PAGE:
By Claire Ferris-Lay
Report commends new labour law, but says 600,000 domestic workers not protected.
Human Rights Watch has criticised Kuwait for its human rights record but praised some improvements.
In its World Report 2010 the top international human rights group said the Arab country was depriving stateless bidun of their rights while abuse of its foreign domestic workers continued.
The New York-based group praised the introduction of a new labour law with tougher penalties but said it failed to cover more than 600,000 domestic workers in the country.
“Kuwaiti lawmakers have taken important steps to address gaps in the rights of its migrant workforce,” said Joe Stork, deputy Middle East director at Human Rights Watch. “Omitting domestic workers, who need the most protection, signals to employers that the door remains open for abuse and exploitation.”
Women in Kuwait still lack equal civil and political rights while their rights to free expression and privacy continue to come under government attack, the report added.
The group also raised concerns over Kuwait’s 120,000 bidun, long time residents whom the government does not recognise as Kuwaiti nationals and are stateless. “They continue to suffer discriminatory access to healthcare, education, and violations of their right to marry and have a family,” said the report.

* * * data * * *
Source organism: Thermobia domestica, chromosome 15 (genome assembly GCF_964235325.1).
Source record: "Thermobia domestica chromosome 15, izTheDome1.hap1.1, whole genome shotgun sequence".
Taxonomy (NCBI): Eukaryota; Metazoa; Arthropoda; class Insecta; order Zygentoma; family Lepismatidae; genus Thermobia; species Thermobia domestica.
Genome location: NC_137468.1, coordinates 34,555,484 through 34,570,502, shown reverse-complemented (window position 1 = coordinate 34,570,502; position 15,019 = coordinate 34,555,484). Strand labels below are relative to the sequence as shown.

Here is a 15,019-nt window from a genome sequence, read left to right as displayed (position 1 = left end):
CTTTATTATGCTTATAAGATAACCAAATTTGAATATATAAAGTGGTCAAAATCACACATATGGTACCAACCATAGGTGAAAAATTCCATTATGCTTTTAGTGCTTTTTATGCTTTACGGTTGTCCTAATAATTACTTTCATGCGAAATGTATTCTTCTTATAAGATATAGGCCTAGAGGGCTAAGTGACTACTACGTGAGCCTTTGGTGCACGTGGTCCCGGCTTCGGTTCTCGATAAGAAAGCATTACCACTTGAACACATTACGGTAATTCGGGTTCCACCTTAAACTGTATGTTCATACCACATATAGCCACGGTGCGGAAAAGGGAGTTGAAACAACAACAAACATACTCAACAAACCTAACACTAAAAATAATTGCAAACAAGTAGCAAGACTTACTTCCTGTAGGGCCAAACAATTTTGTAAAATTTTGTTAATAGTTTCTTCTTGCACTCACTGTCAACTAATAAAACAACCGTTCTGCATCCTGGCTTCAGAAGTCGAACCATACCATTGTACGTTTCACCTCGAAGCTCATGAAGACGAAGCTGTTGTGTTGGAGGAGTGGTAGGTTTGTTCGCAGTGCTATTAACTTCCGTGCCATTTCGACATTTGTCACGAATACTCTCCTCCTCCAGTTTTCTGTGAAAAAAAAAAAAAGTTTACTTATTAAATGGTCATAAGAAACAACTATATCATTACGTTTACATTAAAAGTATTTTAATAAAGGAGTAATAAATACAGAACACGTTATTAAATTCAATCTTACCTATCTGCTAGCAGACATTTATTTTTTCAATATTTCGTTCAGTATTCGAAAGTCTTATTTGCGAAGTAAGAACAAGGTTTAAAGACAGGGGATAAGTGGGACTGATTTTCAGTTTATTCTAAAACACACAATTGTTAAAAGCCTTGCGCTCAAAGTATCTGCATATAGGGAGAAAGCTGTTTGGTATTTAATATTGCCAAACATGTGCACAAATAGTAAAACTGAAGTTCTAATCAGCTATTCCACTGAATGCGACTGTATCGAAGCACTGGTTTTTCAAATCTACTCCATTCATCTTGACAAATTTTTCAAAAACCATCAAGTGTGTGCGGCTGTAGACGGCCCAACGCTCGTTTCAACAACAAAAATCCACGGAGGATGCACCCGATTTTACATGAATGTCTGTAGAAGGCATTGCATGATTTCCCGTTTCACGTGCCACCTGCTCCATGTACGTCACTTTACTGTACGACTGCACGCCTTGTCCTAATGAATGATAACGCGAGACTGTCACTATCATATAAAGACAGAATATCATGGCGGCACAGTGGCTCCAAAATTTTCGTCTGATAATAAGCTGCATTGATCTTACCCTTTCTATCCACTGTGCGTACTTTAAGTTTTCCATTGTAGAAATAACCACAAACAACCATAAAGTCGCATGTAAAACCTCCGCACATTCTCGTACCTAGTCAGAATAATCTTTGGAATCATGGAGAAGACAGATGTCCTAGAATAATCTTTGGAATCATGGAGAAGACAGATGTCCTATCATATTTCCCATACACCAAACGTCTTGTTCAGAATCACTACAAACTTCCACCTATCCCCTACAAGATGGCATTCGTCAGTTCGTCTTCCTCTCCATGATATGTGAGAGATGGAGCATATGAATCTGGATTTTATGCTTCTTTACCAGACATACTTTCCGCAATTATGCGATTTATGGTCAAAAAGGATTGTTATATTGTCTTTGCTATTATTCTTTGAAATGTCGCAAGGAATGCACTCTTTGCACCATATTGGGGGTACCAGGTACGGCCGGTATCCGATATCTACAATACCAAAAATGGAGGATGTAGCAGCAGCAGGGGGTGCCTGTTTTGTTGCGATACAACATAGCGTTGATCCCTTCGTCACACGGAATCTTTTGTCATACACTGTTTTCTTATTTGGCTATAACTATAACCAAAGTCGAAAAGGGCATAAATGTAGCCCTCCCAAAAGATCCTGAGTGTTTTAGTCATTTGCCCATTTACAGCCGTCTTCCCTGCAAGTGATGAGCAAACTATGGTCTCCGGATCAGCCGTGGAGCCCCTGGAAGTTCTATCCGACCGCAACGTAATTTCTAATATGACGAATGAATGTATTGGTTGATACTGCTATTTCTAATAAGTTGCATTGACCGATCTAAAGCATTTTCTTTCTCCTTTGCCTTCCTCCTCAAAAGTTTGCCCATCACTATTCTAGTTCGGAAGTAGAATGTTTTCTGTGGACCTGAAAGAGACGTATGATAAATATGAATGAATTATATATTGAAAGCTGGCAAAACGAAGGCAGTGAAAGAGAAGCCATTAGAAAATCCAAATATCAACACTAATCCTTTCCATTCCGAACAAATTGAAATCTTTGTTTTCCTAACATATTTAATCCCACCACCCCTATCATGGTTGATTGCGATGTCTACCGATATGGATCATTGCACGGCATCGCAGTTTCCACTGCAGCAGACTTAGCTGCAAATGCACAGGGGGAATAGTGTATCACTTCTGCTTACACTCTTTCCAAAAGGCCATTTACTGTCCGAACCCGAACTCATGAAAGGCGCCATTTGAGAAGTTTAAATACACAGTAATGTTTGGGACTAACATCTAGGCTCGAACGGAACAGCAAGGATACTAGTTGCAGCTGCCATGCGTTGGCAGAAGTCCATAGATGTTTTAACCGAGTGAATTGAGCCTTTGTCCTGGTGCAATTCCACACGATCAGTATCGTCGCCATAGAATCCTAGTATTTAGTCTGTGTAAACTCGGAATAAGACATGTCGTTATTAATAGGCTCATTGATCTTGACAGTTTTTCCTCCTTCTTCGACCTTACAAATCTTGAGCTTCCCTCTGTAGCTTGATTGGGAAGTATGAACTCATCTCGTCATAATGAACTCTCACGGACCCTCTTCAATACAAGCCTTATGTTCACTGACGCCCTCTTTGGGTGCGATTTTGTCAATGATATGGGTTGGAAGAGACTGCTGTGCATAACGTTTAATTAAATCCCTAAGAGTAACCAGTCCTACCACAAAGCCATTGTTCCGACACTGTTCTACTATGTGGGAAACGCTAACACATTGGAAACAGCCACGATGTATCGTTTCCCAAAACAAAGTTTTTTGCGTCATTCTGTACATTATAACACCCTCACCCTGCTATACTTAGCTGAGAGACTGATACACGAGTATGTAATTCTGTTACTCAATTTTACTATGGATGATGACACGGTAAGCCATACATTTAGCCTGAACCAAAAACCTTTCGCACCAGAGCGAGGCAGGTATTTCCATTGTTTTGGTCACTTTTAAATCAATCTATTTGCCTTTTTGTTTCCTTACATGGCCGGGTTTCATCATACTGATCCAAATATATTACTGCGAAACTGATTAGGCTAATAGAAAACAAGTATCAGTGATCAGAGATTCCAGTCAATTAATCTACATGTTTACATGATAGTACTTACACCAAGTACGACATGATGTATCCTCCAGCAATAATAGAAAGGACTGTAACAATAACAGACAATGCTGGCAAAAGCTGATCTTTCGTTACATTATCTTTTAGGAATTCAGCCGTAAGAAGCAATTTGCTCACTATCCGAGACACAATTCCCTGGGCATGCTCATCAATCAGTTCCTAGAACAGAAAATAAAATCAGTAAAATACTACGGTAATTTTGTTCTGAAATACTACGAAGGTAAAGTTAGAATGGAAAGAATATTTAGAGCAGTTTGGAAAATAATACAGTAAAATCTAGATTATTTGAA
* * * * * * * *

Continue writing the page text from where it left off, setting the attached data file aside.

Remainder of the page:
On Monday a UAE government official slammed a recent report by the organisation in which it called on the UAE to improve its human rights record. Speaking to WAM a Ministry of Foreign Affairs official said the report “was factually incorrect” and it failed to recognise genuine efforts made by the UAE government.
How long it will only be criticized? The world should move to solve HR problems and issues wherever they are present. It should be possible to send HR abuses to international (UN) bodies/organizations so that remedial measures can be taken without delay. Web sites and e-mails addresses and telephone numbers should be advertised where such abuses can be sent/forwarded. Most important things to tackle in the gulf are: 1. equal rights for citizens and expatriates; 2. equal treatment in the eyes of law (i.e., equal laws for all, e.g., traffic laws, driving licensing laws, etc.); 3. basic minimum salaries and benfits (like insurance, medical, leave, tickets, etc.,) for the laborers to be imposed by UN/ILO; 4. freedom to invest in properties and in business for all legal residents; 5. total elimination of visa trading (the dirtiest human trafficking allowed indirectly by these govts).